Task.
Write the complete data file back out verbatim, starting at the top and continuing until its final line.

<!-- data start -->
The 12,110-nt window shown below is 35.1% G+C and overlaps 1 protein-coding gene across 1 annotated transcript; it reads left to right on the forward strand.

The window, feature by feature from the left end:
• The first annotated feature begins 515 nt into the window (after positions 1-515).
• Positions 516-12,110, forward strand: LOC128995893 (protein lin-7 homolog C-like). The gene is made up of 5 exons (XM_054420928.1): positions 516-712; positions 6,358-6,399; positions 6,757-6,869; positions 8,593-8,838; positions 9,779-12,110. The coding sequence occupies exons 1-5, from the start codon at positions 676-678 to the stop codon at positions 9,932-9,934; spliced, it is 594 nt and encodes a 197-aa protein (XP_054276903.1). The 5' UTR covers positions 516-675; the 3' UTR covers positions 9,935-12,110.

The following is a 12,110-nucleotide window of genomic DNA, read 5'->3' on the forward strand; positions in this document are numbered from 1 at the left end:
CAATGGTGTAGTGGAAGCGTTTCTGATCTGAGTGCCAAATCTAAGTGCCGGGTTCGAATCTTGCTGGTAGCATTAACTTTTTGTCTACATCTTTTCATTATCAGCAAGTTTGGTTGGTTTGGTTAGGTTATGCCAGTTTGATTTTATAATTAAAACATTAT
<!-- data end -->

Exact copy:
The 12,110-nt window shown below is 35.1% G+C and overlaps 1 protein-coding gene across 1 annotated transcript; it reads left to right on the forward strand.

The window, feature by feature from the left end:
• The first annotated feature begins 515 nt into the window (after positions 1-515).
• Positions 516-12,110, forward strand: LOC128995893 (protein lin-7 homolog C-like). The gene is made up of 5 exons (XM_054420928.1): positions 516-712; positions 6,358-6,399; positions 6,757-6,869; positions 8,593-8,838; positions 9,779-12,110. The coding sequence occupies exons 1-5, from the start codon at positions 676-678 to the stop codon at positions 9,932-9,934; spliced, it is 594 nt and encodes a 197-aa protein (XP_054276903.1). The 5' UTR covers positions 516-675; the 3' UTR covers positions 9,935-12,110.

The following is a 12,110-nucleotide window of genomic DNA, read 5'->3' on the forward strand; positions in this document are numbered from 1 at the left end:
CAATGGTGTAGTGGAAGCGTTTCTGATCTGAGTGCCAAATCTAAGTGCCGGGTTCGAATCTTGCTGGTAGCATTAACTTTTTGTCTACATCTTTTCATTATCAGCAAGTTTGGTTGGTTTGGTTAGGTTATGCCAGTTTGATTTTATAATTAAAACATTAT